Friday, September 23, 2011
The Confessions of Eddy Hellebuyck...The dark side of distance running
Who is he?
Eddy Hellebuyck was born in Belgium and was one of the main Marathon runners from that country in the 1980's and 90's. Aged just 23, he ran a 2:13 Marathon in 1984. In the late 80's and early 90's, he ran Marathons all over the world, running most of them under 2:30 (PR 2:11:50) and collected a lot of prize money as a result. In 1996, he represented Belgium in the Marathon at the Atlanta Olympic Games. By the year 2000 and aged 39, his times were beginning to drop and his racing career was going into a decline.
By the late 90's, the illegal performance enhancing drug EPO was making it's presence felt in the running world. 'EPO....A hormone produced by the kidneys that stimulates the production of oxygen-bearing red blood cells, EPO appears naturally in the body. The pharmaceutical version was developed in the late '80s to boost the red-blood-cell counts of patients suffering from anemia associated with kidney disease. An increased level of EPO in the body can enhance the oxygen-carrying capacity of the blood and, hence, a runner's endurance.'
While operating a training camp for runners in the USA, Hellebuyck claims he was introduced to the drugs then. By 2001, he had started to take EPO and his times and career got a new lease of life. Running now as a veteran athlete, he could earn serious prize money again. In 2002, he ran a 2:19 Marathon before going on to run 2:12:47 in 2003 at 42 years of age. In that year, he earned $55,300 on the race circuit.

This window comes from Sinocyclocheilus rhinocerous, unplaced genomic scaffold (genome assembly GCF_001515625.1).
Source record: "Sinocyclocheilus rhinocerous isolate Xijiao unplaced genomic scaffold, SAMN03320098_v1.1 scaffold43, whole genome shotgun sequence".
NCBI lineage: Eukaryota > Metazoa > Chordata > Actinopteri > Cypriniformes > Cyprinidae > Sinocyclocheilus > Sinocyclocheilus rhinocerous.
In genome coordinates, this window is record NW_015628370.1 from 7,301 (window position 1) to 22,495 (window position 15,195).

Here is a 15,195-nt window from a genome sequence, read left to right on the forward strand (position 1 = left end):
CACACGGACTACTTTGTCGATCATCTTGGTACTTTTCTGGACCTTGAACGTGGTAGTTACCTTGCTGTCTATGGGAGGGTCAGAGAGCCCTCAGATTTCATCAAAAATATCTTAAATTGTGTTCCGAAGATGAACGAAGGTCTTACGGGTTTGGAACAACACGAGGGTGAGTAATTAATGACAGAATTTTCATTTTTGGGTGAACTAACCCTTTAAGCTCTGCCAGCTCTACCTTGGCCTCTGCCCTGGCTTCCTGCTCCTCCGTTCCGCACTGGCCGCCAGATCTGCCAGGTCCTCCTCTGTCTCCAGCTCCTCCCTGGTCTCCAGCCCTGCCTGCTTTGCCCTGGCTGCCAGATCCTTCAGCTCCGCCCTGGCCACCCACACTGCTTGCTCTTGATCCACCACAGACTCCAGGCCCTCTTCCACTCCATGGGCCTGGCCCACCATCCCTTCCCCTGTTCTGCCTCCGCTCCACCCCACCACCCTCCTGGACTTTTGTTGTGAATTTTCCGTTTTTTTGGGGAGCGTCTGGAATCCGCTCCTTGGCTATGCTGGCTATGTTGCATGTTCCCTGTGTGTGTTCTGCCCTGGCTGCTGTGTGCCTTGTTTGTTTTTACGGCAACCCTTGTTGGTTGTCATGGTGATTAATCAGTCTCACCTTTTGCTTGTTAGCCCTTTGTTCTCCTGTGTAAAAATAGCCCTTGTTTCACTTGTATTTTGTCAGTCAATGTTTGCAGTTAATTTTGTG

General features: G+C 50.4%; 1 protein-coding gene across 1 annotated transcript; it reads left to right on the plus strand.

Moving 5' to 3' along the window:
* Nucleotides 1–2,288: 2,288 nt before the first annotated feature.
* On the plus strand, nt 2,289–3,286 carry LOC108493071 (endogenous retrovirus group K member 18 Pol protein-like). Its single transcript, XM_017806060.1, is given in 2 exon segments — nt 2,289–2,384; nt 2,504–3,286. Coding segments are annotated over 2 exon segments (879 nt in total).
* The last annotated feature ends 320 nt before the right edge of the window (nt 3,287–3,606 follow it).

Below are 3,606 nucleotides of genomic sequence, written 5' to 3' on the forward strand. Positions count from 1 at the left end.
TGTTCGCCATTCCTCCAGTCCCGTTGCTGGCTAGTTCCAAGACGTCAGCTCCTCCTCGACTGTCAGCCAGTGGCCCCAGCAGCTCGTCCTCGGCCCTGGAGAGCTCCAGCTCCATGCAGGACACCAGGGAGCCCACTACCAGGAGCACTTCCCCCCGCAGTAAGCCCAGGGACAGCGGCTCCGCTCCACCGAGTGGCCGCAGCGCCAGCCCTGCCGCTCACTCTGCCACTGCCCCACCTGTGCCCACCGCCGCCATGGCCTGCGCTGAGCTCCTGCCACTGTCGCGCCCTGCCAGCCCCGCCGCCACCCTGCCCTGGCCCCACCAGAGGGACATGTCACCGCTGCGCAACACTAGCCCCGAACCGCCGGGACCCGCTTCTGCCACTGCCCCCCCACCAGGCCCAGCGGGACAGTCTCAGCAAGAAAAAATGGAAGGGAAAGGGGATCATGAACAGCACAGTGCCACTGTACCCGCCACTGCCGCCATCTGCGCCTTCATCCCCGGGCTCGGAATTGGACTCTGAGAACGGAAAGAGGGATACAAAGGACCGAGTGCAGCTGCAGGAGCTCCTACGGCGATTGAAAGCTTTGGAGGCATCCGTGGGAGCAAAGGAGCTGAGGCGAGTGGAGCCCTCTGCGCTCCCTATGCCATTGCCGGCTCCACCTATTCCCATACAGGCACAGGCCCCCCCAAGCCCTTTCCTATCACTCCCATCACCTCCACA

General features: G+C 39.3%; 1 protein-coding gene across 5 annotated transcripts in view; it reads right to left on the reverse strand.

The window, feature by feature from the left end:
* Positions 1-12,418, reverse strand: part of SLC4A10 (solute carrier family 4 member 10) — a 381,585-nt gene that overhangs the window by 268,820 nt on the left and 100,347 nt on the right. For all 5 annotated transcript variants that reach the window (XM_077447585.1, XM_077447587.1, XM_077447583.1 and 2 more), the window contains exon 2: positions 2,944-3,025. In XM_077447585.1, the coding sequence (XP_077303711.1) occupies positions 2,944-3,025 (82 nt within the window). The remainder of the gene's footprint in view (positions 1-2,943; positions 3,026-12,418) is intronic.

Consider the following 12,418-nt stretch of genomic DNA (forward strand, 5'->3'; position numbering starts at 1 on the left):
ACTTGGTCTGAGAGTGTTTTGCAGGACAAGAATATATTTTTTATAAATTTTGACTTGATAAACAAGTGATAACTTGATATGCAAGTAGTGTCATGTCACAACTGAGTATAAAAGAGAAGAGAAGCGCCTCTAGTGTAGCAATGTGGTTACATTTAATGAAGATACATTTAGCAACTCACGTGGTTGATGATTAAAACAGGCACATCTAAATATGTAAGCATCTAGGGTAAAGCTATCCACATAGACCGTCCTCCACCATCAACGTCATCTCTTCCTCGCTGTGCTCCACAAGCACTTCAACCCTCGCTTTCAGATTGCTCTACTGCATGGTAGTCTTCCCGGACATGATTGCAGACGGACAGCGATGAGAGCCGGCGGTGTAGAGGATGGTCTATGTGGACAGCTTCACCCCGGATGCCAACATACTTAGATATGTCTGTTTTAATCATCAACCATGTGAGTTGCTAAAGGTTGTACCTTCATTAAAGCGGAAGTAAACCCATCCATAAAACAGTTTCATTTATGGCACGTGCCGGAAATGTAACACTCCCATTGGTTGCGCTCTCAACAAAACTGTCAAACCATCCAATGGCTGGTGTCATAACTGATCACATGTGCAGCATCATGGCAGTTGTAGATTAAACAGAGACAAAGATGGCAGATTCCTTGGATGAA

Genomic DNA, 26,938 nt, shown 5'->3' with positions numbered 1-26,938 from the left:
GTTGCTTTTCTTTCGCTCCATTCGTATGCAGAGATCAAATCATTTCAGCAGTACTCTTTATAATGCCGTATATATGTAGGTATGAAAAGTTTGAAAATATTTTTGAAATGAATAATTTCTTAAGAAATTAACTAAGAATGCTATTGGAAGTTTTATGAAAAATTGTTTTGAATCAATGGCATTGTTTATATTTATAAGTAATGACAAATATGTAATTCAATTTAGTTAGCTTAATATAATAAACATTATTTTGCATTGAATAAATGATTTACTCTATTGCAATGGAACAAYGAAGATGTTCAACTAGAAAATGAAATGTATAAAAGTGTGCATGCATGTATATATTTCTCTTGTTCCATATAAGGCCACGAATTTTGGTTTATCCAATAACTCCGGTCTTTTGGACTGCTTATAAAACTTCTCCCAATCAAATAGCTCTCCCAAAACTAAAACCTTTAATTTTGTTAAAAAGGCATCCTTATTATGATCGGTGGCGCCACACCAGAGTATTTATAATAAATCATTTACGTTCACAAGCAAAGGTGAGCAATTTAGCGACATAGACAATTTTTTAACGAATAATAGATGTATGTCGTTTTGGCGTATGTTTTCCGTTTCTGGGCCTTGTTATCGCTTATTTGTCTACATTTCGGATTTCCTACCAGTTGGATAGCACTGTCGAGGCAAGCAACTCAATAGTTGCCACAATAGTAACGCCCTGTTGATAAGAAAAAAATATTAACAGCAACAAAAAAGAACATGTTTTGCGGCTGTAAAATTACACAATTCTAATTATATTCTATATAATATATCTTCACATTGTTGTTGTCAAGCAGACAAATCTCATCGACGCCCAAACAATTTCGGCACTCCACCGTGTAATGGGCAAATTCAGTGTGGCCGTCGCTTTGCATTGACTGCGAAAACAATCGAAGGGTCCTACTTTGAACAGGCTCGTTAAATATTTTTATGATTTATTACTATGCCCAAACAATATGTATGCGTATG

In January 2004, all of that came to an abrupt halt. In his own words............"Then one morning, all of a sudden, just before breakfast, the guy from USADA was knocking on the door. He said he had missed me when he came by the week before. I had been away from the center working out at Balboa Park, and he wanted to test me now. He had his credentials and everything. He was from the UCLA lab, I think. He took my urine sample. I think I had put down a unit of EPO two days before. I was probably just inside the 48 hours. I didn't really think about it. Probably since 2001 when I started EPO, I must have passed 10 or more tests. I wasn't too worried. I was just focused on my workout that day."
Except he didn't pass. Hellebuyck received notice of his positive drug test in late March of 2004 and was banned from competiting. With his career and reputation in ruins, he initially denied everything and appealed the decision but to no avail. Eventually in 2010, he confessed and told his story to the Runners World magazine.
The full 9 page story can be seen HERE.
It gives an insight into the world of those cheating in the sport and the cat and mouse game they play with the authorities as they try to evade detection. According to the World Anti-Doping Agency, one in ten elite athletes are now using drugs to cheat.
In response to this problem, there will be a record number of tests at the next Olympics coming up in London in 2012. Whether this weeds out the cheats in the sport remains to be seen.